By Emma Suttie, D.Ac, AP

We are drawn to things that resonate with us. Make sense to us. And that is why I think I was so drawn to Chinese medicine. Although my first experience with it was with acupuncture and herbs – so in the medical realm – from that very first experience, everything about it made sense to me. It was a way to explain the world, human beings and nature and their relationship to each other that made the chaos of my world, up until then – be gently placed into an order that was logical and ultimately, helped to explain everything. I am happy to say that it has continued to do so, and I expect it to continue, for as long as I live.

The ancient Chinese view of nature – the universe and the human being and their interconnectedness – is not unique. Many ancient cultures shared this reverence for the natural world and their societies and civilizations grew up around it. Most ancient cultures, in fact, lived in harmony with the natural world because their lives depended on it. Having an acute sensitivity to the changes in the seasons was imperative to growing successful crops and feeding your family and community. One had to be attuned to the weather in order to make changes that would allow a household to thrive. If one didn’t pay attention, the results could be disastrous. Being aware and attuned to the natural world was a matter of survival and thus an important skill that was instilled in every person.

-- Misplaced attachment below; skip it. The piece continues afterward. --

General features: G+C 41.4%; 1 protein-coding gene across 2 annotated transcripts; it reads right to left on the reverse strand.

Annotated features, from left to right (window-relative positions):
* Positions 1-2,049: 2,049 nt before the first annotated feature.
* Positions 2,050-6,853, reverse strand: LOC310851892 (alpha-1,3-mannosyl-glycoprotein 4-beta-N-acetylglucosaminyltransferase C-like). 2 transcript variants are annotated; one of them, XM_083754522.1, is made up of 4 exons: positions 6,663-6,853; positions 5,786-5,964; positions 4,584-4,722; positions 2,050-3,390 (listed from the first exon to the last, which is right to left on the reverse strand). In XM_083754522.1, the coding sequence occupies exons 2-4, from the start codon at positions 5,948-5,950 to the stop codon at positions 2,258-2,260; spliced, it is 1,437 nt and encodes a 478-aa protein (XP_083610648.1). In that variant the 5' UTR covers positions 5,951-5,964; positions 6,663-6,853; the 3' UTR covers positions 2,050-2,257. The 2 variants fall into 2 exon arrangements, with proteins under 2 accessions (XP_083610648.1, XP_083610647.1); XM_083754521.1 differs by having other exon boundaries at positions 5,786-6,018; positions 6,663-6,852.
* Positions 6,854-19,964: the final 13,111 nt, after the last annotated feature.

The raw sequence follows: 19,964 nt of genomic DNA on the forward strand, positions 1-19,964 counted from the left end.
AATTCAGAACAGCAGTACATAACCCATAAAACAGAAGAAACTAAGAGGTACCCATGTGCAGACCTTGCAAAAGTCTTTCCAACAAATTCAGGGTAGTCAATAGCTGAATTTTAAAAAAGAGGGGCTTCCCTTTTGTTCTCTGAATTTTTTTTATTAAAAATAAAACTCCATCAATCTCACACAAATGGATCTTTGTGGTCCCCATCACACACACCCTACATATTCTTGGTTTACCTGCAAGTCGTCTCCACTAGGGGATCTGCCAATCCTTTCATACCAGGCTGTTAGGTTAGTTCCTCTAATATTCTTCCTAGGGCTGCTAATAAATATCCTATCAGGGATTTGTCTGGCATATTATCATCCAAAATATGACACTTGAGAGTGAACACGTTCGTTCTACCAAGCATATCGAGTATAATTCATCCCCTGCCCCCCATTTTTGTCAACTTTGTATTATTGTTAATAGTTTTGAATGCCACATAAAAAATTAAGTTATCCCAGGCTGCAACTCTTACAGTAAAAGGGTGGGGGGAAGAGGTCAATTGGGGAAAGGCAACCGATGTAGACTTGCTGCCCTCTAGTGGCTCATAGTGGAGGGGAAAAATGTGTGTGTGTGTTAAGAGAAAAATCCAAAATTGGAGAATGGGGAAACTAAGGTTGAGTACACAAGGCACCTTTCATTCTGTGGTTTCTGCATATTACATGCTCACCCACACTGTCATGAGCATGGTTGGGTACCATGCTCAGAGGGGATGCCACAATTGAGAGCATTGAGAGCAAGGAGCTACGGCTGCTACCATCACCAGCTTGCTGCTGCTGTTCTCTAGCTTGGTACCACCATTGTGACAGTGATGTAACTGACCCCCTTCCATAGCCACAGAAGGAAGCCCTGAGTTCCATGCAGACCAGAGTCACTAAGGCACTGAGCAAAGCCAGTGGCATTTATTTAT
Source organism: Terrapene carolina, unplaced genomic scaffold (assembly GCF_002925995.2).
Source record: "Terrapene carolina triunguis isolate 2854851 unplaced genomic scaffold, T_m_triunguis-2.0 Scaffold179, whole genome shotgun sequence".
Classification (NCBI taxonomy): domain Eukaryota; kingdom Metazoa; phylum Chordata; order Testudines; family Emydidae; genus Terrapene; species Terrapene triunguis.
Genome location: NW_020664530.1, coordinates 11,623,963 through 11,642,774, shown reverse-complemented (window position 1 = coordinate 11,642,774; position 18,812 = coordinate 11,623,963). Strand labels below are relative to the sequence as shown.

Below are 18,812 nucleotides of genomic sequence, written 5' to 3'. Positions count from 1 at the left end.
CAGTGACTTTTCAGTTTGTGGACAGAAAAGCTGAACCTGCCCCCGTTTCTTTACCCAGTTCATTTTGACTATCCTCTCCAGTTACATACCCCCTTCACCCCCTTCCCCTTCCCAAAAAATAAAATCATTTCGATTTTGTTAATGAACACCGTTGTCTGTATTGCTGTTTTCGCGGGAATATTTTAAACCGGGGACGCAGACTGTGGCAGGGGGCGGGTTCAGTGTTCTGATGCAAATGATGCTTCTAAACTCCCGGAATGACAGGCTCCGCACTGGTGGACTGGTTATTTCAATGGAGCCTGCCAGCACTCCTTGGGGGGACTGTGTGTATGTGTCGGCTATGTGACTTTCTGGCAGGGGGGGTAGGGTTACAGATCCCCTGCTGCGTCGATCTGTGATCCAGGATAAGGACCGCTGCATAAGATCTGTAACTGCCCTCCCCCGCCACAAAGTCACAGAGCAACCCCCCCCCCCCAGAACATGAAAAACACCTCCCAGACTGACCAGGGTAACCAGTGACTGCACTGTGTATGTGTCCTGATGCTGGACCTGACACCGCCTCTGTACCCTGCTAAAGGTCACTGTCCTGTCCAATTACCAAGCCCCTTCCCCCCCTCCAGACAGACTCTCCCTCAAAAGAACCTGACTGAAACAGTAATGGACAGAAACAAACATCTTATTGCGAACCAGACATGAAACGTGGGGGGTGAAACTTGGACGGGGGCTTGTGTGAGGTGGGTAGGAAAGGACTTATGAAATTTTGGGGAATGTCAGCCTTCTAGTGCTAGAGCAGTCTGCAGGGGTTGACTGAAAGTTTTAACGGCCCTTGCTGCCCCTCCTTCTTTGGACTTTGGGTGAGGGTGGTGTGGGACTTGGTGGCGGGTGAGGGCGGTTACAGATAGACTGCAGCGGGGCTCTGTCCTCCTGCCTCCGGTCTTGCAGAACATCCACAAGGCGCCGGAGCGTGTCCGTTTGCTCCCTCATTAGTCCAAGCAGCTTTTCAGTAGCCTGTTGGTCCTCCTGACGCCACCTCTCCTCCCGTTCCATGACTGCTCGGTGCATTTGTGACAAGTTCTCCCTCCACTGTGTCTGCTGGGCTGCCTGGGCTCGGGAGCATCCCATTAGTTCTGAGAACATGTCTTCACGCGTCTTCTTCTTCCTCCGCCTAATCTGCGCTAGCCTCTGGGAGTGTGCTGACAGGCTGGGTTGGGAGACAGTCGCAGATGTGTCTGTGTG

The Modern World and the Price of Progress

Somewhere along the way, human progress turned away from a symbiotic relationship with nature and turned rather to a more domineering role – attempting to dominate and control nature. The industrial revolution was probably a large part of the beginning of this process, humans making goods without too much thought to the costs down the line, both to themselves and to the planet on which they lived. Our “modern” world is the result and although we have blossomed as innovators and creators, our connection to the natural world has largely been lost. Many people in the developing world are hungry for “progress” and want to share in the high living standards and consumerism that the first world has enjoyed for decades. The problem is that scientists have speculated that at the rate we are going and with the explosion in population all over the planet that our precious earth simply cannot support the first world lifestyles for all the people that will live on the earth in the next few decades. In our rush for progress, something important has been lost. We have forgotten our precious earth.

Our scientific power has outrun our spiritual power. We have guided missiles and misguided men.

~ Dr. Martin Luther King Jr.